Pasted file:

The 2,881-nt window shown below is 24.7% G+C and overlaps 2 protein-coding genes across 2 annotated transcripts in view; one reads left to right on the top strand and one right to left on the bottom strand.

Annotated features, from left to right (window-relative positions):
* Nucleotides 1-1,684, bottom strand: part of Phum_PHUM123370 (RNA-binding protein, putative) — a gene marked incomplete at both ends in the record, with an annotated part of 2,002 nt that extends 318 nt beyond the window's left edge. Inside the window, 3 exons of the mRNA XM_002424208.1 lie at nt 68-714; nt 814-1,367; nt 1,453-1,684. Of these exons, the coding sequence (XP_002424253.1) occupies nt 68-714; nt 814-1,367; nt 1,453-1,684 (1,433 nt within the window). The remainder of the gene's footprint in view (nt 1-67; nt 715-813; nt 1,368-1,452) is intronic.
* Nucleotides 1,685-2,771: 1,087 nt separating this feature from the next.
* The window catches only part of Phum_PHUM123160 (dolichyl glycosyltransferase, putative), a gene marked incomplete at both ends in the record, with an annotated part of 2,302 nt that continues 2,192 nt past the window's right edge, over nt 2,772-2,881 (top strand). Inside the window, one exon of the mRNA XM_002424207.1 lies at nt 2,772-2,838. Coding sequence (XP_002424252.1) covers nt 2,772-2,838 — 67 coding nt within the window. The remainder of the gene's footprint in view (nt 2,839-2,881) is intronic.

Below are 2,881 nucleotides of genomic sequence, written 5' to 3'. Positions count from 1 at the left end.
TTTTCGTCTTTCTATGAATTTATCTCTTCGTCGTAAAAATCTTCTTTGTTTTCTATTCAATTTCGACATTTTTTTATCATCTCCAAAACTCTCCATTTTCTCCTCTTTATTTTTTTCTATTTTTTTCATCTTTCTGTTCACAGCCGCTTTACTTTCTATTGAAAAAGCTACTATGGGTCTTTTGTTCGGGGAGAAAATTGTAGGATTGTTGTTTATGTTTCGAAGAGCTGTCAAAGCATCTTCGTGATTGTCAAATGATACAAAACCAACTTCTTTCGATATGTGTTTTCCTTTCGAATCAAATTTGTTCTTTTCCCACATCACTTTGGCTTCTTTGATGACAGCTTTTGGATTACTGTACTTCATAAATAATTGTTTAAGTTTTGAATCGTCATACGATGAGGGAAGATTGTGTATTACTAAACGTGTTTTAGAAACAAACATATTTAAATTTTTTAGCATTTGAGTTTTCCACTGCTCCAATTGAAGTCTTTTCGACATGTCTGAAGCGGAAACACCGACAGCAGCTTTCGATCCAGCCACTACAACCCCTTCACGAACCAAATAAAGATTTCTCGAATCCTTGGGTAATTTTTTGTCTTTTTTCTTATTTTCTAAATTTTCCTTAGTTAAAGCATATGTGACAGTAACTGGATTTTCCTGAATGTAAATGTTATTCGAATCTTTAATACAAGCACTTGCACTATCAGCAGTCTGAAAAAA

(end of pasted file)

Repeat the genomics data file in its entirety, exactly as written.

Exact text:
The 2,881-nt window shown below is 24.7% G+C and overlaps 2 protein-coding genes across 2 annotated transcripts in view; one reads left to right on the top strand and one right to left on the bottom strand.

Annotated features, from left to right (window-relative positions):
* Nucleotides 1-1,684, bottom strand: part of Phum_PHUM123370 (RNA-binding protein, putative) — a gene marked incomplete at both ends in the record, with an annotated part of 2,002 nt that extends 318 nt beyond the window's left edge. Inside the window, 3 exons of the mRNA XM_002424208.1 lie at nt 68-714; nt 814-1,367; nt 1,453-1,684. Of these exons, the coding sequence (XP_002424253.1) occupies nt 68-714; nt 814-1,367; nt 1,453-1,684 (1,433 nt within the window). The remainder of the gene's footprint in view (nt 1-67; nt 715-813; nt 1,368-1,452) is intronic.
* Nucleotides 1,685-2,771: 1,087 nt separating this feature from the next.
* The window catches only part of Phum_PHUM123160 (dolichyl glycosyltransferase, putative), a gene marked incomplete at both ends in the record, with an annotated part of 2,302 nt that continues 2,192 nt past the window's right edge, over nt 2,772-2,881 (top strand). Inside the window, one exon of the mRNA XM_002424207.1 lies at nt 2,772-2,838. Coding sequence (XP_002424252.1) covers nt 2,772-2,838 — 67 coding nt within the window. The remainder of the gene's footprint in view (nt 2,839-2,881) is intronic.

Below are 2,881 nucleotides of genomic sequence, written 5' to 3'. Positions count from 1 at the left end.
TTTTCGTCTTTCTATGAATTTATCTCTTCGTCGTAAAAATCTTCTTTGTTTTCTATTCAATTTCGACATTTTTTTATCATCTCCAAAACTCTCCATTTTCTCCTCTTTATTTTTTTCTATTTTTTTCATCTTTCTGTTCACAGCCGCTTTACTTTCTATTGAAAAAGCTACTATGGGTCTTTTGTTCGGGGAGAAAATTGTAGGATTGTTGTTTATGTTTCGAAGAGCTGTCAAAGCATCTTCGTGATTGTCAAATGATACAAAACCAACTTCTTTCGATATGTGTTTTCCTTTCGAATCAAATTTGTTCTTTTCCCACATCACTTTGGCTTCTTTGATGACAGCTTTTGGATTACTGTACTTCATAAATAATTGTTTAAGTTTTGAATCGTCATACGATGAGGGAAGATTGTGTATTACTAAACGTGTTTTAGAAACAAACATATTTAAATTTTTTAGCATTTGAGTTTTCCACTGCTCCAATTGAAGTCTTTTCGACATGTCTGAAGCGGAAACACCGACAGCAGCTTTCGATCCAGCCACTACAACCCCTTCACGAACCAAATAAAGATTTCTCGAATCCTTGGGTAATTTTTTGTCTTTTTTCTTATTTTCTAAATTTTCCTTAGTTAAAGCATATGTGACAGTAACTGGATTTTCCTGAATGTAAATGTTATTCGAATCTTTAATACAAGCACTTGCACTATCAGCAGTCTGAAAAAA